# Stabilized Formulation for Modeling the Erosion/Deposition Flux of Sediment in Circulation/CFD Models

^{1}

^{2}

^{*}

## Abstract

**:**

## 1. Introduction

## 2. Modified Erosion/Deposition Equations Based on Moving-Bottom Formulation

#### 2.1. Deposition

#### 2.2. Erosion

#### 2.3. Modified Erosion/Deposition Formula

## 3. Numerical Tests

#### 3.1. 1DV Model

^{−2}s

^{−1}, $\alpha =6.5$, $\beta =1.0$, and ${\tau}_{CE}=0.3$ N m

^{−2}, which represents erosion over the soft mud layer. Although the choice of these values is arbitrary, it does not affect the conclusions of the present study. Just beneath the water column is a partially-consolidated mud layer with ${C}_{dry}=530$ g L

^{−1}. In Equation (21), $\tau $ is the result of combined wave current forces. Assuming that the wave orbital velocity is aligned with the current velocity, $\tau $ can be written as [36]

^{−1}is used corresponding to the particle diameter ${d}_{0}\approx 46$ µm based on the Stokes law. A steady current is forced by a pressure gradient resulting in a depth-averaged steady current velocity = 0.2 m s

^{−1}. Using the log law with ${z}_{0}={d}_{0}/12$, the simulated ${\tau}_{c}$ is equal to $0.0014$ N m

^{−2}, which is less than ${\tau}_{CE}$ and would not induce any suspension. Three cases associated with different wave conditions are simulated using ${u}_{orb}=0.55$, 0.70, and 0.82 m s

^{−1}. Assuming that the wave period is 10 s and the wavelength is 30 m, thtese ${u}_{orb}$s correspond to wave heights of 1.17, 1.49, and 1.75 m, respectively. Using the formulation for ${f}_{w}$ given in Madsen et al. [37], these three cases correspond to ${\tau}_{w}=0.85$, 1.33, and 1.74 N m

^{−2}. For each wave condition, simulations are conducted according to various modeling approaches. The first is the moving-grid simulation using the original deposition/erosion formulation (Equation (2)). Because it strictly conserves volume, it gives the most realistic and accurate SSC results. Both the second and third modeling approaches are performed on fixed grids. In the second case, we apply the modified deposition/erosion formulation (Equations (17) and (18)). In the third case, the standard approach that directly employs the original deposition/erosion formulation is applied. Sediment erosion begins after the current reaches a steady state, during which eddy viscosity is of a parabolic shape. Simulations are then performed for a three-hour duration, which gives a significant change in depth due to erosion in the case of the strongest wave.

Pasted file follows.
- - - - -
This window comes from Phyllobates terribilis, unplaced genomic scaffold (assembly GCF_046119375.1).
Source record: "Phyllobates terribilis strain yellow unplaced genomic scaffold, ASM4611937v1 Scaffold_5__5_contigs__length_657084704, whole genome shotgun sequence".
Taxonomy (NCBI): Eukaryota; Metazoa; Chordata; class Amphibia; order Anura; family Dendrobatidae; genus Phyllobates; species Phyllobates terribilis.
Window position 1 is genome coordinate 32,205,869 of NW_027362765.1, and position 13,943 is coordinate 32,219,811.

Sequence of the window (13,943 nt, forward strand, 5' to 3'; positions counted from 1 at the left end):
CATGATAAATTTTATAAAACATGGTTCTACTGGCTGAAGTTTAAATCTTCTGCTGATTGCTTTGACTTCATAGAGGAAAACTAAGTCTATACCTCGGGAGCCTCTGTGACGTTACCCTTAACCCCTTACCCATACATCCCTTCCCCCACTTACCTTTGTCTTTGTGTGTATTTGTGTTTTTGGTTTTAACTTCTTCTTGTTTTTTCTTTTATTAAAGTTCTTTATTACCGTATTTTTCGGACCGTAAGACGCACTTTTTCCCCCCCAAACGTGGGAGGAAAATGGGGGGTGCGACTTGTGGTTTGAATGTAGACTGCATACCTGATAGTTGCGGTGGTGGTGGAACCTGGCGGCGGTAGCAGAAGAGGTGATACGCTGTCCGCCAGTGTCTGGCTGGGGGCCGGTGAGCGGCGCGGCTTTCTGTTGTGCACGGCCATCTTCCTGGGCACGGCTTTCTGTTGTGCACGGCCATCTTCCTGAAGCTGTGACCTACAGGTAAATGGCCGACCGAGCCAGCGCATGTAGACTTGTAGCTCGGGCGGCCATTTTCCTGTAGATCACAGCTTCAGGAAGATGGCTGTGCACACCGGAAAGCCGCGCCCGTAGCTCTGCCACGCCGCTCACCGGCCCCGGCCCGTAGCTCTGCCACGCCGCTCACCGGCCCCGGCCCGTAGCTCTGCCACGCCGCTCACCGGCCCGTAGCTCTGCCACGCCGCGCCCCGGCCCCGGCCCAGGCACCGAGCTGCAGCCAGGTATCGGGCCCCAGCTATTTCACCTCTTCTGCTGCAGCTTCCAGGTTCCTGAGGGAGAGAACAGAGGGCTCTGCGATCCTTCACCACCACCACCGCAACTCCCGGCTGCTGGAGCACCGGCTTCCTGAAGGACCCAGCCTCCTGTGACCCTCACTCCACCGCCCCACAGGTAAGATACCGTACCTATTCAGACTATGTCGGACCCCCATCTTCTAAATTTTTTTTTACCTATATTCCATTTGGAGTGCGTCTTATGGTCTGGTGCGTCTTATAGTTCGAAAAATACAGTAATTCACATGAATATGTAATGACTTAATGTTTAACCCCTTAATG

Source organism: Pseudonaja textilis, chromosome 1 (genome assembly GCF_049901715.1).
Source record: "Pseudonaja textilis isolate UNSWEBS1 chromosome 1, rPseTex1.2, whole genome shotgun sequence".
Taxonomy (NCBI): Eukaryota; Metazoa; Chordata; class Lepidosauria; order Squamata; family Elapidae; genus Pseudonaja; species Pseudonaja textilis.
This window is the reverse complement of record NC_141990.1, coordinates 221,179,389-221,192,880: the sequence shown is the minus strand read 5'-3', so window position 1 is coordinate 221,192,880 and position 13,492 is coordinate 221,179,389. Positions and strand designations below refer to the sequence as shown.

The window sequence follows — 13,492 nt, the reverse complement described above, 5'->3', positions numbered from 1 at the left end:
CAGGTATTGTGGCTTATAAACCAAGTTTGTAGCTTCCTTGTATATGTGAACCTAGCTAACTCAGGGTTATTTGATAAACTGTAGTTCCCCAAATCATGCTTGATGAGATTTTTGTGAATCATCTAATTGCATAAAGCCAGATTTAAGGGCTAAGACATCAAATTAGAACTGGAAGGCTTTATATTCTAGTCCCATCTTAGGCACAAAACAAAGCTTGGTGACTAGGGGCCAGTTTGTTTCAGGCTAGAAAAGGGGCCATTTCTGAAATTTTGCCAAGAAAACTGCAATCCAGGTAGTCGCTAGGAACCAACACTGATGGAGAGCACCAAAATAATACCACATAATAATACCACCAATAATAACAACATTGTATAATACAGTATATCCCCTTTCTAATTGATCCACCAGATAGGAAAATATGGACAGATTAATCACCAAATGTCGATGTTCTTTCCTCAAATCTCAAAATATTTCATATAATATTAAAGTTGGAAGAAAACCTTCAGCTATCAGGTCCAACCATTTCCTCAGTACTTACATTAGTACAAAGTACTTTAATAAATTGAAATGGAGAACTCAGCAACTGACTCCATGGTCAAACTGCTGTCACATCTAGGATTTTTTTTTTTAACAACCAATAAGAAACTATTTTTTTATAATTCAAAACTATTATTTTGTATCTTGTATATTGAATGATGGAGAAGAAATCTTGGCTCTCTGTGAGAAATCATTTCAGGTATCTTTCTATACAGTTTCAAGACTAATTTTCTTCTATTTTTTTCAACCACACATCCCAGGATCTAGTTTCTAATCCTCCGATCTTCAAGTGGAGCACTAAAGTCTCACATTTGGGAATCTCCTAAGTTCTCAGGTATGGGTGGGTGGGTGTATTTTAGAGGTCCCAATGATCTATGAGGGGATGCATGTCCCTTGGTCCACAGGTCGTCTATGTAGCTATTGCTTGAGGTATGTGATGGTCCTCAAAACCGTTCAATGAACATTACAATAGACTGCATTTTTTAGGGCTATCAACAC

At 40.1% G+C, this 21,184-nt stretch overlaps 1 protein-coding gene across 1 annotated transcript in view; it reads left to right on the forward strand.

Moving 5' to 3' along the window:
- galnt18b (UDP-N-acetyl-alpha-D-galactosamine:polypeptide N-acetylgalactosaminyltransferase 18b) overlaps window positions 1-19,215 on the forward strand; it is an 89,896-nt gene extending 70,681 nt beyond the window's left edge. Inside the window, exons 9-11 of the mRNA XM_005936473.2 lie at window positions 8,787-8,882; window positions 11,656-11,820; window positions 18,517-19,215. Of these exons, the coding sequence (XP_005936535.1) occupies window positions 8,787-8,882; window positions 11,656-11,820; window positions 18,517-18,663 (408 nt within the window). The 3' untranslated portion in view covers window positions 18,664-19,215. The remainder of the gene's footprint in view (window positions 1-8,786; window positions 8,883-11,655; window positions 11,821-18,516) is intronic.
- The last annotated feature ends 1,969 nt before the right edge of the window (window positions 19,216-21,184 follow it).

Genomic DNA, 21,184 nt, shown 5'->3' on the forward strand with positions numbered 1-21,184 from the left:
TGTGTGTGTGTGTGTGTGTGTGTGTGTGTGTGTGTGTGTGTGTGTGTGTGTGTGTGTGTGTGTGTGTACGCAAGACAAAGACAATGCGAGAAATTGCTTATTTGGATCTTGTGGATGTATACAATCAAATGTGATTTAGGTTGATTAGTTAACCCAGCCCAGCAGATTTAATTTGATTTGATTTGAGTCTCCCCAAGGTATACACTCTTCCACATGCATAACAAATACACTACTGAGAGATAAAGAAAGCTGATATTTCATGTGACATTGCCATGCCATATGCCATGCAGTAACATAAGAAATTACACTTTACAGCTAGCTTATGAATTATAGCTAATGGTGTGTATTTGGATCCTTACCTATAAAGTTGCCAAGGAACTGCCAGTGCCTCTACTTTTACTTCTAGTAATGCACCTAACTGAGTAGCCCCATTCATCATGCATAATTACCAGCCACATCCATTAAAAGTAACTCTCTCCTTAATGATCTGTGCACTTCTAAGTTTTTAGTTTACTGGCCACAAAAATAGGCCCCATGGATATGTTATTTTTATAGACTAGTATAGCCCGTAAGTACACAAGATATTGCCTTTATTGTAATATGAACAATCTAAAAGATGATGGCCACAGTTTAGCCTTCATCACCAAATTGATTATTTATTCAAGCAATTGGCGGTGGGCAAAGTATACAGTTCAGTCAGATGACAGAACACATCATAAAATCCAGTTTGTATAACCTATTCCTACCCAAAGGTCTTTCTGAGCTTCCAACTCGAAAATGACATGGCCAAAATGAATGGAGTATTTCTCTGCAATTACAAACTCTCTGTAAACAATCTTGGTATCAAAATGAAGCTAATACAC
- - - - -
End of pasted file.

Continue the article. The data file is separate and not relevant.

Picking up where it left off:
^{−1}(Figure 2a), the wave-induced shear stress is relatively weak and different modeling approaches give almost the same results. As ${\tau}_{w}$ increases, the difference among cases using different approaches becomes visible, as shown in Figure 2b. In the case when the wave-induced stress is the largest, as shown in Figure 2c, a significant overestimate of SSC can be found using the original erosion/deposition formula. Figure 2c also shows that the modified erosion/deposition formula greatly eliminates the overestimates, which demonstrates the importance of applying the modified erosion/deposition formula when suspended sediment modeling is conducted on the fixed-grid framework. Only little differences are found between cases of the original erosion/deposition formula on moving grid and of the modified erosion/deposition formula, which is due to the difference of the bed shear stresses induced by changing depth in the moving-grid case. Comparison of SSC profiles in different wave conditions in Figure 2 shows that SSC profiles dramatically increase as ${\tau}_{w}$ increases. This is due to the exponential formula (Equation (21)) employed for bed erosion, which is potentially ill posed when applied to the strong wave case on fixed grids without the present modified erosion/deposition formula.

^{−1}here) at approximately 10 h.

#### 3.2. Three-Dimensional Sediment Transport Modeling of San Francisco Bay, California, USA

^{−1}(coarse), ${R}_{1}$ = 5% (${R}_{2}$ = 95%) in regions where the depth < 5 m and ${R}_{1}$ = 30% (${R}_{2}$ = 70%) in regions where the depth ≥ 5 m give the best agreement with the field data. Here, following previous studies, we use these setup conditions with the original and modified resupension formulas for comparison.